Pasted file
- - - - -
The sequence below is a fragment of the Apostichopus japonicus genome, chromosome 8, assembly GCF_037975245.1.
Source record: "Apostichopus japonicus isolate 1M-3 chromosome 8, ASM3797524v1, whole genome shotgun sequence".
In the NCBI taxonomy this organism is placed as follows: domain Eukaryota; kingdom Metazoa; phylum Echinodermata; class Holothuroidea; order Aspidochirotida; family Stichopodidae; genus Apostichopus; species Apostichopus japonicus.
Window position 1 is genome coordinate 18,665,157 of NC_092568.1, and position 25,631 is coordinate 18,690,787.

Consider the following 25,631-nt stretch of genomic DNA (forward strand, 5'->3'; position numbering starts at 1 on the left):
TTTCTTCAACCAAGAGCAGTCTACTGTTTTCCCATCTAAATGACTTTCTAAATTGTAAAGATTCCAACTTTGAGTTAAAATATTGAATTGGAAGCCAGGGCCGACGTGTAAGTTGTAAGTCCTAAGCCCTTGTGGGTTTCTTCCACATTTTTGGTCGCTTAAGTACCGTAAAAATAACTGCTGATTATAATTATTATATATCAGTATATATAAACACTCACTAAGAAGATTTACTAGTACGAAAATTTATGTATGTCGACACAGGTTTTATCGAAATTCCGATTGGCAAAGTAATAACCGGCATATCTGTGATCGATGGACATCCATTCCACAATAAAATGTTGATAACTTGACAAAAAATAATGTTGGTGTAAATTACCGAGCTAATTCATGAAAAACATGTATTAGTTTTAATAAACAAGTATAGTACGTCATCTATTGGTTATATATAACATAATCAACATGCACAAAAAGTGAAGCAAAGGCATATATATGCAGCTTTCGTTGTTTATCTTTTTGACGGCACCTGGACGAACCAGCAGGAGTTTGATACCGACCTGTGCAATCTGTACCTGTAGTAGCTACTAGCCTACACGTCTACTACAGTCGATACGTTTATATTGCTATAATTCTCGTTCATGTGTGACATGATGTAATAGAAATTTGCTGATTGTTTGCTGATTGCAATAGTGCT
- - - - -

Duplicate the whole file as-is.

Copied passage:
The sequence below is a fragment of the Apostichopus japonicus genome, chromosome 8, assembly GCF_037975245.1.
Source record: "Apostichopus japonicus isolate 1M-3 chromosome 8, ASM3797524v1, whole genome shotgun sequence".
In the NCBI taxonomy this organism is placed as follows: domain Eukaryota; kingdom Metazoa; phylum Echinodermata; class Holothuroidea; order Aspidochirotida; family Stichopodidae; genus Apostichopus; species Apostichopus japonicus.
Window position 1 is genome coordinate 18,665,157 of NC_092568.1, and position 25,631 is coordinate 18,690,787.

Consider the following 25,631-nt stretch of genomic DNA (forward strand, 5'->3'; position numbering starts at 1 on the left):
TTTCTTCAACCAAGAGCAGTCTACTGTTTTCCCATCTAAATGACTTTCTAAATTGTAAAGATTCCAACTTTGAGTTAAAATATTGAATTGGAAGCCAGGGCCGACGTGTAAGTTGTAAGTCCTAAGCCCTTGTGGGTTTCTTCCACATTTTTGGTCGCTTAAGTACCGTAAAAATAACTGCTGATTATAATTATTATATATCAGTATATATAAACACTCACTAAGAAGATTTACTAGTACGAAAATTTATGTATGTCGACACAGGTTTTATCGAAATTCCGATTGGCAAAGTAATAACCGGCATATCTGTGATCGATGGACATCCATTCCACAATAAAATGTTGATAACTTGACAAAAAATAATGTTGGTGTAAATTACCGAGCTAATTCATGAAAAACATGTATTAGTTTTAATAAACAAGTATAGTACGTCATCTATTGGTTATATATAACATAATCAACATGCACAAAAAGTGAAGCAAAGGCATATATATGCAGCTTTCGTTGTTTATCTTTTTGACGGCACCTGGACGAACCAGCAGGAGTTTGATACCGACCTGTGCAATCTGTACCTGTAGTAGCTACTAGCCTACACGTCTACTACAGTCGATACGTTTATATTGCTATAATTCTCGTTCATGTGTGACATGATGTAATAGAAATTTGCTGATTGTTTGCTGATTGCAATAGTGCT